Gathering the xperf data while the NTttcp test was running lowered the network throughput only slightly – by less than 2%, additional measurement noise that can safely be ignored in this context. The kernel trace events requested are basically being gathered continuously by all the diagnostic infrastructure in Windows anyway. The xperf session merely gathers them from memory and writes them to disk. The disk was otherwise not being used for anything else during this test and there was an idle CPU available to handle the tracing chores. The overall performance impact of gathering the trace data was minimally disruptive in this situation.

I then loaded the trace data from the .etl file and used the xperview GUI application to analyze it. See Figure 2.

NDIS DPC protocol overhead

Figure 2. xperview display showing % CPU utilization, % DPC time, and % Interrupt time, calculated from the kernel trace event data recorded during the NTttcp test execution.

Figure 2 shows three views of the activity on CPU 0 where all the networking processing was performed. The top view shows overall processor utilization at close to 100% during the TCP test, with an overlay of a second line graph indicating the portion specifically associated with DPC processing, accounting for somewhere in excess of 60% busy. The DPC data is broken out and displayed separately in the middle graph, and the Interrupt CPU time is shown at the bottom (a little less than 4%).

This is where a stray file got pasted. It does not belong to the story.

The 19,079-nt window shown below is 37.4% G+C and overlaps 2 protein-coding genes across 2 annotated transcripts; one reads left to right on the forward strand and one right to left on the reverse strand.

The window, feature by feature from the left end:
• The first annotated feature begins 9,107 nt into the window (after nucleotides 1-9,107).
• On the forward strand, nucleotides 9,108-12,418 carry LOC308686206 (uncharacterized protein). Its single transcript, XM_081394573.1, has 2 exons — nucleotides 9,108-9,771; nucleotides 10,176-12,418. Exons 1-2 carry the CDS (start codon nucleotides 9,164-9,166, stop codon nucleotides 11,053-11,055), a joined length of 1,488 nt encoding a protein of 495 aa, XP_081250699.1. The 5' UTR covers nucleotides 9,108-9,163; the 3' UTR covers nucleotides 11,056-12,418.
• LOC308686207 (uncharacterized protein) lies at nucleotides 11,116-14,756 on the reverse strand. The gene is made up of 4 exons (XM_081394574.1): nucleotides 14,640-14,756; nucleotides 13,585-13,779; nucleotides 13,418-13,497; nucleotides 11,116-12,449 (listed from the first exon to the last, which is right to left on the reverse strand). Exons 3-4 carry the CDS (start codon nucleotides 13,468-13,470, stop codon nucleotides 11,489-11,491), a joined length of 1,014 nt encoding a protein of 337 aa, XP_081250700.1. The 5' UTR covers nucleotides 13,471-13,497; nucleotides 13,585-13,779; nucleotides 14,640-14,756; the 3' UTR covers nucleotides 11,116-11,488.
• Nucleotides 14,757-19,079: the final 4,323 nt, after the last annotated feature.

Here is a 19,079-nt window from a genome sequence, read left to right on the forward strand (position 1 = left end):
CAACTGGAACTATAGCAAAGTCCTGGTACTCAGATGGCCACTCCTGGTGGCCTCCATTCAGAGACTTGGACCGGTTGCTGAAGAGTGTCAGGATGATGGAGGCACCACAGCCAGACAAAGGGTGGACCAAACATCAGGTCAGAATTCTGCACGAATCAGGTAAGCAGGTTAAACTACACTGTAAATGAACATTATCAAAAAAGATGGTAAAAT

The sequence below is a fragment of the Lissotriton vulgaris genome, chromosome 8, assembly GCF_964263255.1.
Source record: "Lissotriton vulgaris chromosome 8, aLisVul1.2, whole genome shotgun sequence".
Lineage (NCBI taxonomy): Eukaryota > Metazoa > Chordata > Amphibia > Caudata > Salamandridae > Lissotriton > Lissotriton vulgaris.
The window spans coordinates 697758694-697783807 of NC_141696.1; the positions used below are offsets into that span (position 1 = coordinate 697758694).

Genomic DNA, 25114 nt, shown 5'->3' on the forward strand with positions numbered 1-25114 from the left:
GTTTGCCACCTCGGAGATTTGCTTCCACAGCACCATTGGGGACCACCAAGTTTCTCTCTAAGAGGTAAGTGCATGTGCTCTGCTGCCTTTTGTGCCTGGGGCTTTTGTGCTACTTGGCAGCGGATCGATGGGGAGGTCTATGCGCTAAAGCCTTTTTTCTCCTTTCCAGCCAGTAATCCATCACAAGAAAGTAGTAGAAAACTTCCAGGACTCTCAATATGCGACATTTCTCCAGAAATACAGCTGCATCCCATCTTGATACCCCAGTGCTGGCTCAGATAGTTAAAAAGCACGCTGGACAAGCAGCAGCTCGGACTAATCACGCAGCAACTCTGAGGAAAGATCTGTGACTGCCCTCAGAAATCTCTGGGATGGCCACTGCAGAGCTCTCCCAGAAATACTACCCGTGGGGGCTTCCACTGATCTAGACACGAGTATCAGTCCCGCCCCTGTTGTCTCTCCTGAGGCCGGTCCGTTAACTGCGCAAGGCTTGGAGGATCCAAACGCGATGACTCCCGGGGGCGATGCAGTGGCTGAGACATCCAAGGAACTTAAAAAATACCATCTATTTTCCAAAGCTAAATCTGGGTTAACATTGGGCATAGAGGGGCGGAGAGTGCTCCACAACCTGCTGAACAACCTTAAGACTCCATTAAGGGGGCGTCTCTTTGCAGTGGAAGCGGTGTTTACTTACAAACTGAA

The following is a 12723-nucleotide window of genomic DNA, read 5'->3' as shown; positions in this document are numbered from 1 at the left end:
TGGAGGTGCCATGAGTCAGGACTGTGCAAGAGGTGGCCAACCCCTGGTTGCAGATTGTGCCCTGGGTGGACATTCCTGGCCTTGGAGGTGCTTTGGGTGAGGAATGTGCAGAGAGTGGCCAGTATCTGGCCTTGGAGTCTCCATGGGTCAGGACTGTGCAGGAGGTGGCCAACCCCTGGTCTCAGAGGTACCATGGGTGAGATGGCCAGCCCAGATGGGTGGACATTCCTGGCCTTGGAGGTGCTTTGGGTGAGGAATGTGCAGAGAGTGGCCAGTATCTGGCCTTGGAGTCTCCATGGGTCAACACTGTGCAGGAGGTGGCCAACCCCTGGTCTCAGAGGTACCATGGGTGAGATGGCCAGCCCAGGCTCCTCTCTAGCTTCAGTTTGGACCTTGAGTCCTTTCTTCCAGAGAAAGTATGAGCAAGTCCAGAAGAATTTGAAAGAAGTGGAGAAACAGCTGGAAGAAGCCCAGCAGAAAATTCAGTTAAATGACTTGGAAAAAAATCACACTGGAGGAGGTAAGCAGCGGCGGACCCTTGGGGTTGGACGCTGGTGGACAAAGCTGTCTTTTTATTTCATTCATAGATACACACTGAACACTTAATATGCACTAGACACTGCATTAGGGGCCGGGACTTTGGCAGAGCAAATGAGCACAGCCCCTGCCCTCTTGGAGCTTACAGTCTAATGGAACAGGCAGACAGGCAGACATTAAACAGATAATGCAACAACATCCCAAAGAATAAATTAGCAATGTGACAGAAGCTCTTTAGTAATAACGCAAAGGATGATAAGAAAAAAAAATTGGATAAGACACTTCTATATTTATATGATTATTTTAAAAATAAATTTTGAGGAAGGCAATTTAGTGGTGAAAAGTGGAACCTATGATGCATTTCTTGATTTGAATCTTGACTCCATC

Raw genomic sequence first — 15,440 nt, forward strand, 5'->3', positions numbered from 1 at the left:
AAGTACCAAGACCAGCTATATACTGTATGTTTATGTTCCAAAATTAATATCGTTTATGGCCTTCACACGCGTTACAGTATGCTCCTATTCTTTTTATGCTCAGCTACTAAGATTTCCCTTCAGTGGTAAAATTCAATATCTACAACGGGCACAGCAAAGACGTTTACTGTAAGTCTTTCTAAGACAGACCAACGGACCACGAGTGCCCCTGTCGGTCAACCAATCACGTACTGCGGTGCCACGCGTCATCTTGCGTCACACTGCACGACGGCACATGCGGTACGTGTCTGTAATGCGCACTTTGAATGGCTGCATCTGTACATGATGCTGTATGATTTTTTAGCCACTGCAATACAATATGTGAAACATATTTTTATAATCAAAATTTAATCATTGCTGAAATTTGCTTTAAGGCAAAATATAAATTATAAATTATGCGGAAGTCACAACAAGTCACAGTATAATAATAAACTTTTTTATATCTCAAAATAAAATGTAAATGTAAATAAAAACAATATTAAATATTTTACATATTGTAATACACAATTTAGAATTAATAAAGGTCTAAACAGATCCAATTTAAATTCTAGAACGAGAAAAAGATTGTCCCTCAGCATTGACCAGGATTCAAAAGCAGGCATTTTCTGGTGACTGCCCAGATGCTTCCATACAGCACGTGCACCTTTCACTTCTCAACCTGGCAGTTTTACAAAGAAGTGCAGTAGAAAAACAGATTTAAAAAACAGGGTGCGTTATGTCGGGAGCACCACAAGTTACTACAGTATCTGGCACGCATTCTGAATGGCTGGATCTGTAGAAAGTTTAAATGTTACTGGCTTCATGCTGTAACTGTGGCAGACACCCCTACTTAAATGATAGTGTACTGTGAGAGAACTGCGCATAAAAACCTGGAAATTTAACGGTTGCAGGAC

xperfview allows you to display a Summary Table that breaks out Interrupt and DPC processor utilization at the driver level, sorted by the amount of processor time spent per module. For the DPCs, we see the following.




Max Duration [ms]

Avg Duration [ms]

Duration [ms]















































Table 1. xperfview Summary Table display showing processor utilization by DPC.

Confirming my back-of-the-envelope calculation presented earlier, xperf trace data indicates the average duration of an ndis.sys DPC used to process a network interrupt was 75 μsecs. The total amount of time spent in DPC processing was approximately 32 seconds of the full trace, which lasted about 52 seconds, corresponding to slightly more than 61% busy on CPU 0.




Max Duration [ms]

Avg Duration [ms]

Duration [ms]































Table 2. xperfview Summary Table display showing processor utilization by ISR.

The Summary Table display reproduced in Table 2 serves to confirm a direct relationship between the ndis DPC processing and the kernel mode interrupts processed by the ntkrnlpa ISR. The average duration of an ntkrnlpa ISR execution was just 3 μsecs. Together, the ISR+DPC time was just under 80 μsecs. This leads to a slight downward revision of equation 2:

500,000 interrupts/sec * 175,000 clocks = 88,000,000,000 instructions/second (3)

which remains a formidable constraint, considering the speed of current processors.

Finally, I drilled in the processor utilization by process, which showed utilization by the NTttcp process, whose main processing thread was also affinitized to CPU 0, at the receiving end of the interrupt responsible for an additional 11% CPU busy. Allowing for OS scheduling and other overhead factors, these three workloads account for the 100% utilization of CPU 0.